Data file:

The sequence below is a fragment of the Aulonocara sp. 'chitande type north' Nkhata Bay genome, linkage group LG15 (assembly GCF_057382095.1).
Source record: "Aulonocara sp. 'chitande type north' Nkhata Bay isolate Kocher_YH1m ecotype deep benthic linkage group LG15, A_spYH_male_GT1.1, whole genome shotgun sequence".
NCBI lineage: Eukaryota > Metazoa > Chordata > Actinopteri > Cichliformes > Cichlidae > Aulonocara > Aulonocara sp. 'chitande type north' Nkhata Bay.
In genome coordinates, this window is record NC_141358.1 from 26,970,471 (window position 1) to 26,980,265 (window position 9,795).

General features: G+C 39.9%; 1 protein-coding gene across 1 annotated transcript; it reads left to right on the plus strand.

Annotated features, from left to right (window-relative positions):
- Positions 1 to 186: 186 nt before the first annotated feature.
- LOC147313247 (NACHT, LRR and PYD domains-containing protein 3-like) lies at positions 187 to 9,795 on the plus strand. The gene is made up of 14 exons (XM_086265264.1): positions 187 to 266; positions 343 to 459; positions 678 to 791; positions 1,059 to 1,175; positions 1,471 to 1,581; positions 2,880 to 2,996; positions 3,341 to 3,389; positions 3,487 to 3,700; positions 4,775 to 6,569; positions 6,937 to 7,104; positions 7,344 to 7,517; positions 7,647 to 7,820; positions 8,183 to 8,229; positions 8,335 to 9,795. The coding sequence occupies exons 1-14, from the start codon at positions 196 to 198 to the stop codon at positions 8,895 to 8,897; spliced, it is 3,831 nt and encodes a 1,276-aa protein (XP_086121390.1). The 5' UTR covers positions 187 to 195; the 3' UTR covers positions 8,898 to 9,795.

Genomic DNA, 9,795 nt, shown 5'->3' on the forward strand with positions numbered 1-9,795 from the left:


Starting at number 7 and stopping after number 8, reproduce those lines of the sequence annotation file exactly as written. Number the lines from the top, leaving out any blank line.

- Positions 1 to 186: 186 nt before the first annotated feature.
- LOC147313247 (NACHT, LRR and PYD domains-containing protein 3-like) lies at positions 187 to 9,795 on the plus strand. The gene is made up of 14 exons (XM_086265264.1): positions 187 to 266; positions 343 to 459; positions 678 to 791; positions 1,059 to 1,175; positions 1,471 to 1,581; positions 2,880 to 2,996; positions 3,341 to 3,389; positions 3,487 to 3,700; positions 4,775 to 6,569; positions 6,937 to 7,104; positions 7,344 to 7,517; positions 7,647 to 7,820; positions 8,183 to 8,229; positions 8,335 to 9,795. The coding sequence occupies exons 1-14, from the start codon at positions 196 to 198 to the stop codon at positions 8,895 to 8,897; spliced, it is 3,831 nt and encodes a 1,276-aa protein (XP_086121390.1). The 5' UTR covers positions 187 to 195; the 3' UTR covers positions 8,898 to 9,795.